(Risks described are approximations for a 45-year-old person; risks are halved for 70- year-olds, doubled for 20-year-olds, and quadrupled for young children)
“Mr. Smith. The best way I can diagnose your pain is a CT scan. This means having radiation exposure. I will explain how much radiation. You are always exposed to ‘background’ radiation from the ground, stars, air, and food. To use money as an example, it is 2 cents per hour. For comparison, a chest x-ray is $2 and the abdominal CT scan is $1,000 of radiation. Risk of cancer during your lifetime increases by about 1 in 1,000 for every $1,000 of radiation exposure. Of 1,000 people, about 420 will have cancer in their lifetimes. Therefore, every $1,000 of radiation increases the cancer risk from 420 to 421 of 1,000. About half the cancers are fatal.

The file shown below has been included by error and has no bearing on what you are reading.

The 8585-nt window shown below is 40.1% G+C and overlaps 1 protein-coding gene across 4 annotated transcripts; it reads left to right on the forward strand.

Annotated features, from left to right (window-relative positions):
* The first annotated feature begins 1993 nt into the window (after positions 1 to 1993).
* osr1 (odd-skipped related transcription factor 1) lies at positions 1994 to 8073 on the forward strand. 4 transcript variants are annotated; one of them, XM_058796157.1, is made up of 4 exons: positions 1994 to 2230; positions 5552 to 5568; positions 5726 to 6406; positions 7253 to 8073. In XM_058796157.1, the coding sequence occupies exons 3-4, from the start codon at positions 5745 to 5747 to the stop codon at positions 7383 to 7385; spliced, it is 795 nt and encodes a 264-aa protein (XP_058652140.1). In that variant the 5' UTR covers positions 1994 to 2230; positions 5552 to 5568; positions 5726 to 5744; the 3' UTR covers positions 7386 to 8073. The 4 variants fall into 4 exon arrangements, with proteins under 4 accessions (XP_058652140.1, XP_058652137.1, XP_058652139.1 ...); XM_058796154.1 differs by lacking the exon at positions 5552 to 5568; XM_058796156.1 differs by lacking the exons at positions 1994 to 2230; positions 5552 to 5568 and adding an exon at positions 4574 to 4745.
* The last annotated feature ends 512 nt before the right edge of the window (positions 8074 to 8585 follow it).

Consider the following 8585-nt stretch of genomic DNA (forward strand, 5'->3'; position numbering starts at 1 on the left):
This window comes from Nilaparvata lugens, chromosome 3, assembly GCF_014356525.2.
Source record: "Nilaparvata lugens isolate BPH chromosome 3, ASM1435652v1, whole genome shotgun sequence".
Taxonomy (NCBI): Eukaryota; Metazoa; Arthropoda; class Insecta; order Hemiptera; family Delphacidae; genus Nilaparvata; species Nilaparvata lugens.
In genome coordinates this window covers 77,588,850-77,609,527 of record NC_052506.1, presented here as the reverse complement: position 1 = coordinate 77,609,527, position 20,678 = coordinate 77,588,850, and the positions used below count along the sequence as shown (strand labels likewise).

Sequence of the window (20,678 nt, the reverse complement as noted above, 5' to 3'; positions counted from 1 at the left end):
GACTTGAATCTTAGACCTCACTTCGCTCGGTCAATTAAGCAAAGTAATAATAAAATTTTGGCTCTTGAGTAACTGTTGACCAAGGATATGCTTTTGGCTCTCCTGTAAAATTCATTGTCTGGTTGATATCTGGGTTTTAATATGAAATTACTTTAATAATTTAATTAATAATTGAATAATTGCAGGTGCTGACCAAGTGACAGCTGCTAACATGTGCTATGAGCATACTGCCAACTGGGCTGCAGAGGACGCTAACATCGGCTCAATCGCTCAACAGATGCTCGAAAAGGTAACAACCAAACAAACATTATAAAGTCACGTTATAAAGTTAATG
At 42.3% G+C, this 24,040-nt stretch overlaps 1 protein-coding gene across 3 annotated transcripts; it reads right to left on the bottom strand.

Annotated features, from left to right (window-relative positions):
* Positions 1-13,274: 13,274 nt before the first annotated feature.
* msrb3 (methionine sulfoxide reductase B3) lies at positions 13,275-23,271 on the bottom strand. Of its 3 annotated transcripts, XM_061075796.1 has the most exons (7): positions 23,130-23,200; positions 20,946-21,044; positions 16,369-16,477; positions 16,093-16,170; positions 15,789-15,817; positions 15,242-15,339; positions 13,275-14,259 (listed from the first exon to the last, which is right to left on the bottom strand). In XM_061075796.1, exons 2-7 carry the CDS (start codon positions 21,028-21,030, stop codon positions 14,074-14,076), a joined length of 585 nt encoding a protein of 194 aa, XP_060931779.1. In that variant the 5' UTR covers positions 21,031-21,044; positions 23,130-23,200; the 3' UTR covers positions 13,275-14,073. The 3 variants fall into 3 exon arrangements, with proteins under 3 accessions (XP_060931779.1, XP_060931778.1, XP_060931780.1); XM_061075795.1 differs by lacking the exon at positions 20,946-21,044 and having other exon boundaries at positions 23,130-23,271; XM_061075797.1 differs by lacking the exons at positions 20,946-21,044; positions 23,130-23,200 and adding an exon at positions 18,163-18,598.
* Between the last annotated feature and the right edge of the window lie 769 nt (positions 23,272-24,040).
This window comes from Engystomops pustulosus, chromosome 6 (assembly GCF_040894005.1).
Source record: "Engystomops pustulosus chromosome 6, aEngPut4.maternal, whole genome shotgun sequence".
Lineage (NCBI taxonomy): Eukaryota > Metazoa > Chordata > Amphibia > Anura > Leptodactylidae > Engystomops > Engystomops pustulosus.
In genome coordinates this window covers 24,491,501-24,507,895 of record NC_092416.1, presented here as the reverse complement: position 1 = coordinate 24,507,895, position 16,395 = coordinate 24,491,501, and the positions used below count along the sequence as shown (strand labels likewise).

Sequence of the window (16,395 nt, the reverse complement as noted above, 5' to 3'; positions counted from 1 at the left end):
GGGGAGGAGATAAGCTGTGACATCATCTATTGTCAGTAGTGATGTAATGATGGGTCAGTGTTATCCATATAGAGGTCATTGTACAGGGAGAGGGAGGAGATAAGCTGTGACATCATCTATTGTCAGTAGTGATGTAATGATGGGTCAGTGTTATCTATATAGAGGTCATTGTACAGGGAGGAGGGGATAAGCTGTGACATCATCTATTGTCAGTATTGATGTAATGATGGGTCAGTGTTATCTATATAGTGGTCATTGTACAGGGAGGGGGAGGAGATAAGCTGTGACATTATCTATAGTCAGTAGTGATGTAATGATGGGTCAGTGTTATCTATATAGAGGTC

You can see that the risk of cancer from the CT scan is low. For every 1,000 patients getting your scan, only 1 will probably get cancer because of it. I recommend the scan for you because I believe the benefit of diagnosis outweighs the risk. If you disagree, we can discuss other options that avoid radiation exposure, but these may be less helpful in diagnosing your pain. A delay in diagnosis also carries a risk of complications or death.”
Veysman, Acad Emerg Med 2009 16:1 p95
also, from Michelle Lin:
also, from Safety of Radiographic Imaging During Pregnancy: Am Fam Physician. 1999 Apr 1;59(7):